I don't know anything about your art, but I love your desire to commit to it. If you don't get into the habit of doing it, you'll see it turn into woulda-shoulda-coulda and then die unexpressed. I hope you won't let that happen. What you do with YOUR life is way more important than what you do with his/hers/its/Fido's. It's legit. Important. Critical. Essential. It's you in a solid form. Don't even think for a minute about discarding it or I will make it my project to unmask your anonymity and come after you with abundant berating and finger wagging! I mean it.
posted by FauxScot at 7:47 PM on October 18, 2011 [1 favorite]

We have talked about this several times and have arrived at a compromise where I get less alone time than I would prefer and my SO gets more time away from me than they would prefer, but every time I try to "redeem" that time my SO gets visably disappointed, which negates any of the benefits I could get from it.

So, you're not compatible, then? Each of you has a need that the other cannot fulfill, you say? And when you each try to fulfill it yourself, the other is unhappy and/or manipulative? What a wonderful reason to end a relationship.

And it is a relationship, not a service that you are providing. They have to fulfill their own needs, and shouldn't rely on another person to do it for them.

Sit 'em down, explain that this basic incompatibility is something you've tried to discuss and work out several times, but it's just not working out, and it is time to move on. It's that simple. And you should do it. Life's too short.
posted by davejay at 8:03 PM on October 18, 2011 [1 favorite]

disclaimer: I've been through my own period of codependency. Now you're going through yours. I feel much better now. You could, too. Take that step. There's nothing wrong with taking that step. It doesn't make you a bad person. Don't you miss being the person you really are?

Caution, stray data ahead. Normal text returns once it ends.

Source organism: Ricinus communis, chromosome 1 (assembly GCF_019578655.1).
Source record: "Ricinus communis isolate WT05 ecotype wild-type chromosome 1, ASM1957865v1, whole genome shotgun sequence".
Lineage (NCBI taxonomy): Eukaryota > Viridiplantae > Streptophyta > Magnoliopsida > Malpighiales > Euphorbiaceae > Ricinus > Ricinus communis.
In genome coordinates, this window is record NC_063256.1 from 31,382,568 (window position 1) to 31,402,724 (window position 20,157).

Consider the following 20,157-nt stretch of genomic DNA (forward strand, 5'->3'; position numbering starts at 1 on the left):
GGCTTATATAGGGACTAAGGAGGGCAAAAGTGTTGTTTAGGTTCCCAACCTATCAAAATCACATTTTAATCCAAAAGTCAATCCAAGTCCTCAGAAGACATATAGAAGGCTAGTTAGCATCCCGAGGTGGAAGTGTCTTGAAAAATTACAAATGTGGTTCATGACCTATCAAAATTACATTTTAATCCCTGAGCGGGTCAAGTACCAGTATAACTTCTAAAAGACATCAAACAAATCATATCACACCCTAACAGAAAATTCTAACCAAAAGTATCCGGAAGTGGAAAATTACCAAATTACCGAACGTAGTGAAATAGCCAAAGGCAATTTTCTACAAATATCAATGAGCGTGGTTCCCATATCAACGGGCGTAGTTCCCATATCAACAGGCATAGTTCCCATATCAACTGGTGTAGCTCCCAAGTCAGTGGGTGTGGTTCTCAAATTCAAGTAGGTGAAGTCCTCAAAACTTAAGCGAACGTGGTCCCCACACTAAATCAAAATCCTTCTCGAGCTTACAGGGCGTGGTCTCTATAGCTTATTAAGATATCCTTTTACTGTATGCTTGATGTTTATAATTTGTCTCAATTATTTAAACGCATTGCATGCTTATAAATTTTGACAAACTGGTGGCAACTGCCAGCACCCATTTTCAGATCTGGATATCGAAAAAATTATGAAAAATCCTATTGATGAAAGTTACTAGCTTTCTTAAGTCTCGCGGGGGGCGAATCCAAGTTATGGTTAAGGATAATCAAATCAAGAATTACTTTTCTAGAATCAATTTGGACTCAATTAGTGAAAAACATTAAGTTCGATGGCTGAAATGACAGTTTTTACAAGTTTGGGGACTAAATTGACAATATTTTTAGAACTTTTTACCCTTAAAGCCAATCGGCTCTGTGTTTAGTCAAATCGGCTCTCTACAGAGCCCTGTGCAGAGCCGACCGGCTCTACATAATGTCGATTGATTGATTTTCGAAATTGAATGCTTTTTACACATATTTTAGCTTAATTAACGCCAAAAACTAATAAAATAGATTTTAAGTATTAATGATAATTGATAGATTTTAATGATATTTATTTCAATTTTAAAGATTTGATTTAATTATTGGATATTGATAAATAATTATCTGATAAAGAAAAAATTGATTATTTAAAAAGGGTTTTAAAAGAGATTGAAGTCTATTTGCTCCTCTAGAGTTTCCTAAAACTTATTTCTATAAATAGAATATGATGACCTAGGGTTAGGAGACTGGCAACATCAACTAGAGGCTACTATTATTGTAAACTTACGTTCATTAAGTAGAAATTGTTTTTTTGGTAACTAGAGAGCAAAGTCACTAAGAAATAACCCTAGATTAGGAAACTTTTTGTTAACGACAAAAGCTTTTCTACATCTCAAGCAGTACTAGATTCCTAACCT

posted by davejay at 8:04 PM on October 18, 2011 [1 favorite]

Are you sure that you have the SO's point-of-view correct?

Are you assuming the reasons for "visible disappointment" when you see it? Could you be smothering them with emotional support? (Sit them down and tell them you need a week away, or a summer for a residency/retreat. What is their reaction?)

Make sure you aren't filling in the blanks of what you think the SO thinks, and are instead communicating with the SO directly. And, yes, couples therapy.
posted by limeswirltart at 8:33 PM on October 18, 2011 [2 favorites]

I'm an artist myself, so I so hear you on this one. And it really sounds like you guys are fundamentally incompatible. Make it about that, not about the art.
posted by mornie_alantie at 8:42 PM on October 18, 2011

I'll be the first to say: being in a relationship with a committed artist is not an easy thing. Even if the art doesn't demand all their time, the downsides of artist life (poverty, stress, angst) take a toll. Which is why many artists end up married to other artists, or else not partnered at all.

There truly aren't that many people out there who can put up with it full-time. It's tougher than a regular relationship, even if both people want it to work. A little like a three-person relationship (four, if both people are artists) and the extra people demand almost all the time and money.

It's kind of surprising that any of those relationships work, honestly.

So, it sounds like your SO isn't wanting to be in something like that. And you really sound like you've already made your decision. If you're wanting permission to let it go from random internet people, well here you go. If you're wanting not to feel guilty, that's more complicated, but if you're not a douchebag about it, there's no reason you should.
posted by emjaybee at 8:57 PM on October 18, 2011 [3 favorites]

this has nothing to do with art. this has to do with being a human being. and if you don't like where things are, you have to let them know.
posted by Ironmouth at 10:08 PM on October 18, 2011

Art IS your S.O. Or it's your *other* full time job. That's sort of how you have to look at things. It's a major investment in time, money, energy.
posted by alex_skazat at 11:36 PM on October 18, 2011 [1 favorite]

What are you willing to sacrifice to get what you need?

To explain a bit more, the reason why I do not look for a partner is exactly this. I have things I want to work on. These things, need excessive amounts of alone time to learn, as well as just plain time to work on.